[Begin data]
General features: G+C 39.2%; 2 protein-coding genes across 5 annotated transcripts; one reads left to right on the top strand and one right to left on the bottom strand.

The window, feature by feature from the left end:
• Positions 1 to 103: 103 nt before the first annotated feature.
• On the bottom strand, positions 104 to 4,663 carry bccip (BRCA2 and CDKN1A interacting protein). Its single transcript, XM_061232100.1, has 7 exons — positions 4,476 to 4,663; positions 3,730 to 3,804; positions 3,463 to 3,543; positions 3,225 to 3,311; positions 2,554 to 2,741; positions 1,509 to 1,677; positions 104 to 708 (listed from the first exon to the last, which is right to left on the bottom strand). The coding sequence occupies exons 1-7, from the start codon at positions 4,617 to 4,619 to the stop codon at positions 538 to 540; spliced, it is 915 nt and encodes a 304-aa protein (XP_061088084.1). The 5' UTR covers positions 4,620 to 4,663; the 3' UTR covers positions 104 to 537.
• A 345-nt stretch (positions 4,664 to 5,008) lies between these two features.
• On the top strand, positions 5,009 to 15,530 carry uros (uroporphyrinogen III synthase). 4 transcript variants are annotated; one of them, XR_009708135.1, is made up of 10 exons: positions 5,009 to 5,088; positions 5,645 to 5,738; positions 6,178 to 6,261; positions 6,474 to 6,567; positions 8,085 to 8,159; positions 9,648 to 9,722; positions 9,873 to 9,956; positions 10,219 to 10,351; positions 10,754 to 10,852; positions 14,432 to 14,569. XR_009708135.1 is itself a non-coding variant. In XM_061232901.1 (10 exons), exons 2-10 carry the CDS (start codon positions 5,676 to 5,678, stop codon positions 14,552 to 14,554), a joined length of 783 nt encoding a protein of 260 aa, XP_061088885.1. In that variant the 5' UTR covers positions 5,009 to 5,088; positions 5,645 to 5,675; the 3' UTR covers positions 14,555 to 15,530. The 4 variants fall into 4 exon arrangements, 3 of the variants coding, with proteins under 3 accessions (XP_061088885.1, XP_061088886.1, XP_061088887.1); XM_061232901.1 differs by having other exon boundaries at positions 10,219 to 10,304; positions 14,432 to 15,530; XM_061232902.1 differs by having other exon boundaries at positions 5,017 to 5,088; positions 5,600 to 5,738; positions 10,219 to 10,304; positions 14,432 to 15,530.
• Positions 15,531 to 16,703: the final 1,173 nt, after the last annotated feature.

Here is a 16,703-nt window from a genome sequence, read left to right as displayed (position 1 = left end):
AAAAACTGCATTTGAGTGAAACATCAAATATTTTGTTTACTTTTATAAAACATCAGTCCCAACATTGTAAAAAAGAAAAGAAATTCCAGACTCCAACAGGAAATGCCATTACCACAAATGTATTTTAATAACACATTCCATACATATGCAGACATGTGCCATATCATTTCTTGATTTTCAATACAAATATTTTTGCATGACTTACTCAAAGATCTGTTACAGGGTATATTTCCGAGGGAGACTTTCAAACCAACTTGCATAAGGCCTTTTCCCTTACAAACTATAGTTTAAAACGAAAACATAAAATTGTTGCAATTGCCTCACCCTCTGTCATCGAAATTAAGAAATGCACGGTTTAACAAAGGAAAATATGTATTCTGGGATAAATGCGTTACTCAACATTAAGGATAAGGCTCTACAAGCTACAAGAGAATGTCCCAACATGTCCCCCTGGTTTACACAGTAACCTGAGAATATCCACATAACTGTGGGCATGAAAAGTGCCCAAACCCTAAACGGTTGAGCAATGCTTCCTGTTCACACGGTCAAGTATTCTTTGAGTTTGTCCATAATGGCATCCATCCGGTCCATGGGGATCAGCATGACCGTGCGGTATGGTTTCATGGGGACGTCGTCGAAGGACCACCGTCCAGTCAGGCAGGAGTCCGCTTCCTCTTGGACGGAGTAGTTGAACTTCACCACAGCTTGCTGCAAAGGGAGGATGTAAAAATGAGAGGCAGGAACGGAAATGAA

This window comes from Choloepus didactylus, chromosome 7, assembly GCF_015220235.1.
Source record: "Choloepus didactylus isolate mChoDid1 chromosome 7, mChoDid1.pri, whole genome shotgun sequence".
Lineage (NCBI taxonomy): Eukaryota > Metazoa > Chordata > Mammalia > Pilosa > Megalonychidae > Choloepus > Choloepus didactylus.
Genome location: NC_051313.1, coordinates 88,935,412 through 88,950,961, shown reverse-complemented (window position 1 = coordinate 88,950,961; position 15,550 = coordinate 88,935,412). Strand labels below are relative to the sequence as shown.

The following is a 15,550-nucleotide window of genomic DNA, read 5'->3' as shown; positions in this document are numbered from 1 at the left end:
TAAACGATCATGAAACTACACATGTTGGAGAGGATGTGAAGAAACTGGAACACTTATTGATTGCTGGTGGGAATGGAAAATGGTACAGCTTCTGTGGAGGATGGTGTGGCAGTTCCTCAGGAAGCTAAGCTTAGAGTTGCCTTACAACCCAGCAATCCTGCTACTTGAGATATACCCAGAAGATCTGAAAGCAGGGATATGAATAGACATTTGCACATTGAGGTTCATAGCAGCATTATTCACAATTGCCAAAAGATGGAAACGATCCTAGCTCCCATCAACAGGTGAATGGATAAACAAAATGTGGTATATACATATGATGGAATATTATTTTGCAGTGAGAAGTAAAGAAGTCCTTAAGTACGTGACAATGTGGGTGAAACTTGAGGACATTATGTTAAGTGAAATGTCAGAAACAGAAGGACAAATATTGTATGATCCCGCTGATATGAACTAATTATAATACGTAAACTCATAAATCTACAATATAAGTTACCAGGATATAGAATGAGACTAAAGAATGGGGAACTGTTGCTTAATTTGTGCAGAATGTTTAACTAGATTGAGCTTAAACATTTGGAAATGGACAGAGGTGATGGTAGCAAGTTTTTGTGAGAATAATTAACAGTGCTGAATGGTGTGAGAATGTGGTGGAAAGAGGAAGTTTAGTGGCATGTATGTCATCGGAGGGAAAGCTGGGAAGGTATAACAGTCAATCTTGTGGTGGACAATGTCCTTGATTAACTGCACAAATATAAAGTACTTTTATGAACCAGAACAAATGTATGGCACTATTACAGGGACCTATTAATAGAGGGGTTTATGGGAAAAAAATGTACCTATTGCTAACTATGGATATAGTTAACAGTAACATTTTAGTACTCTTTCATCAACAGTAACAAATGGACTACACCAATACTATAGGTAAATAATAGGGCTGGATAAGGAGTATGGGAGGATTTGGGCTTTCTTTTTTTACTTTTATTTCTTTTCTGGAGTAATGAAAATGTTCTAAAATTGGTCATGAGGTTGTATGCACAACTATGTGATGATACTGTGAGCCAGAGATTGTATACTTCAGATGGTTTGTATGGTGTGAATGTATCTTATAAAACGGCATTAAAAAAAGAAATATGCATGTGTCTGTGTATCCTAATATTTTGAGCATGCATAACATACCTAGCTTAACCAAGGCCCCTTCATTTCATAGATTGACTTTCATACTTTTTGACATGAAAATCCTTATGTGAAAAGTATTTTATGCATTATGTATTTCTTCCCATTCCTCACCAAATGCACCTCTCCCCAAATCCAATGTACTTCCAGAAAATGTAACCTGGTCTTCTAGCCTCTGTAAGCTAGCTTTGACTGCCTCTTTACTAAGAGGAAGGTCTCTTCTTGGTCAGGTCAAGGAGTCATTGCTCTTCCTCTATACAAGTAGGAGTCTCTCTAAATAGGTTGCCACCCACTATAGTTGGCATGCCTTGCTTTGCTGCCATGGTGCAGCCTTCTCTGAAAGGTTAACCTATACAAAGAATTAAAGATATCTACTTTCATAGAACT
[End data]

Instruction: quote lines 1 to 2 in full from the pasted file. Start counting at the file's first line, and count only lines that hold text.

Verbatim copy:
General features: G+C 39.2%; 2 protein-coding genes across 5 annotated transcripts; one reads left to right on the top strand and one right to left on the bottom strand.

The window, feature by feature from the left end: